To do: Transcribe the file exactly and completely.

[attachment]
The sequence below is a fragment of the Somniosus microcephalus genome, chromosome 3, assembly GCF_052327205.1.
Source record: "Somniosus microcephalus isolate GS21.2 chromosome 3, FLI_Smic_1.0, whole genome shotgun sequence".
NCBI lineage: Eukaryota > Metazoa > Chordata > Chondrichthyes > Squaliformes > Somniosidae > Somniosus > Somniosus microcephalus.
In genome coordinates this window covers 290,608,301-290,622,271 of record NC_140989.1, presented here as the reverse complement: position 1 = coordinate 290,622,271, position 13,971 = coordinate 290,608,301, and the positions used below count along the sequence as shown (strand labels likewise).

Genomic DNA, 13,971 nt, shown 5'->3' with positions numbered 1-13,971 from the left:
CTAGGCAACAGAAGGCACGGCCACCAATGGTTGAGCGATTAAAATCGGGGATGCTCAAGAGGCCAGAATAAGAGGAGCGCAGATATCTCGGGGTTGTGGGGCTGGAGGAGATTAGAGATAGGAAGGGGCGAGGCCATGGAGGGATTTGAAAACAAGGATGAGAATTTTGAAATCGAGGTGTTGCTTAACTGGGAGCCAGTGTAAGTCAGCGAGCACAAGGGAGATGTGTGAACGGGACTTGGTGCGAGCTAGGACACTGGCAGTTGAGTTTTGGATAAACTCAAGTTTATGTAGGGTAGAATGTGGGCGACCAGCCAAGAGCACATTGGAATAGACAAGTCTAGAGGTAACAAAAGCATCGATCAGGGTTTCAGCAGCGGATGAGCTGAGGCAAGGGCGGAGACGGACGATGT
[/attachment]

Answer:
The sequence below is a fragment of the Somniosus microcephalus genome, chromosome 3, assembly GCF_052327205.1.
Source record: "Somniosus microcephalus isolate GS21.2 chromosome 3, FLI_Smic_1.0, whole genome shotgun sequence".
NCBI lineage: Eukaryota > Metazoa > Chordata > Chondrichthyes > Squaliformes > Somniosidae > Somniosus > Somniosus microcephalus.
In genome coordinates this window covers 290,608,301-290,622,271 of record NC_140989.1, presented here as the reverse complement: position 1 = coordinate 290,622,271, position 13,971 = coordinate 290,608,301, and the positions used below count along the sequence as shown (strand labels likewise).

Genomic DNA, 13,971 nt, shown 5'->3' with positions numbered 1-13,971 from the left:
CTAGGCAACAGAAGGCACGGCCACCAATGGTTGAGCGATTAAAATCGGGGATGCTCAAGAGGCCAGAATAAGAGGAGCGCAGATATCTCGGGGTTGTGGGGCTGGAGGAGATTAGAGATAGGAAGGGGCGAGGCCATGGAGGGATTTGAAAACAAGGATGAGAATTTTGAAATCGAGGTGTTGCTTAACTGGGAGCCAGTGTAAGTCAGCGAGCACAAGGGAGATGTGTGAACGGGACTTGGTGCGAGCTAGGACACTGGCAGTTGAGTTTTGGATAAACTCAAGTTTATGTAGGGTAGAATGTGGGCGACCAGCCAAGAGCACATTGGAATAGACAAGTCTAGAGGTAACAAAAGCATCGATCAGGGTTTCAGCAGCGGATGAGCTGAGGCAAGGGCGGAGACGGACGATGT